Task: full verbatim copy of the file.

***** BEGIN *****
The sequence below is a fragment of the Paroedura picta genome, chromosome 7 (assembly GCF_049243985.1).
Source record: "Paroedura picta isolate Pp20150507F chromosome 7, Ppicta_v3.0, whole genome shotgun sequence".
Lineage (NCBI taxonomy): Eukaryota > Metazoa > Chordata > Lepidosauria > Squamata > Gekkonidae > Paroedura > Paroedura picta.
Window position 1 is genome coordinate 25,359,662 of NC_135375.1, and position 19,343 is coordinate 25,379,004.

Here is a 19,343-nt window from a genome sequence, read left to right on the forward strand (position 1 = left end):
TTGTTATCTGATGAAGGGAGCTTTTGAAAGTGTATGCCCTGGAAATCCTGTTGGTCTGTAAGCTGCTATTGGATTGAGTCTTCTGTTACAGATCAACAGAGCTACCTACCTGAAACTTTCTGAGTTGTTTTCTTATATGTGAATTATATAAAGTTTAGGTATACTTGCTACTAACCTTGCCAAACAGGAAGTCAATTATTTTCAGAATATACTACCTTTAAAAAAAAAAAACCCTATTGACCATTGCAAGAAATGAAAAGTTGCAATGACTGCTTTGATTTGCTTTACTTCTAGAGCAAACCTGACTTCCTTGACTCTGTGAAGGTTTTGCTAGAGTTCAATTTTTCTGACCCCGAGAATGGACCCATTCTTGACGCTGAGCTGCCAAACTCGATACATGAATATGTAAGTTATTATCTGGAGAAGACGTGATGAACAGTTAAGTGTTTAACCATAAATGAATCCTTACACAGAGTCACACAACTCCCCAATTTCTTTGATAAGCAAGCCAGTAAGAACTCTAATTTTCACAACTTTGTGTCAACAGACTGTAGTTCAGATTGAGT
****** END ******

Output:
The sequence below is a fragment of the Paroedura picta genome, chromosome 7 (assembly GCF_049243985.1).
Source record: "Paroedura picta isolate Pp20150507F chromosome 7, Ppicta_v3.0, whole genome shotgun sequence".
Lineage (NCBI taxonomy): Eukaryota > Metazoa > Chordata > Lepidosauria > Squamata > Gekkonidae > Paroedura > Paroedura picta.
Window position 1 is genome coordinate 25,359,662 of NC_135375.1, and position 19,343 is coordinate 25,379,004.

Here is a 19,343-nt window from a genome sequence, read left to right on the forward strand (position 1 = left end):
TTGTTATCTGATGAAGGGAGCTTTTGAAAGTGTATGCCCTGGAAATCCTGTTGGTCTGTAAGCTGCTATTGGATTGAGTCTTCTGTTACAGATCAACAGAGCTACCTACCTGAAACTTTCTGAGTTGTTTTCTTATATGTGAATTATATAAAGTTTAGGTATACTTGCTACTAACCTTGCCAAACAGGAAGTCAATTATTTTCAGAATATACTACCTTTAAAAAAAAAAAACCCTATTGACCATTGCAAGAAATGAAAAGTTGCAATGACTGCTTTGATTTGCTTTACTTCTAGAGCAAACCTGACTTCCTTGACTCTGTGAAGGTTTTGCTAGAGTTCAATTTTTCTGACCCCGAGAATGGACCCATTCTTGACGCTGAGCTGCCAAACTCGATACATGAATATGTAAGTTATTATCTGGAGAAGACGTGATGAACAGTTAAGTGTTTAACCATAAATGAATCCTTACACAGAGTCACACAACTCCCCAATTTCTTTGATAAGCAAGCCAGTAAGAACTCTAATTTTCACAACTTTGTGTCAACAGACTGTAGTTCAGATTGAGT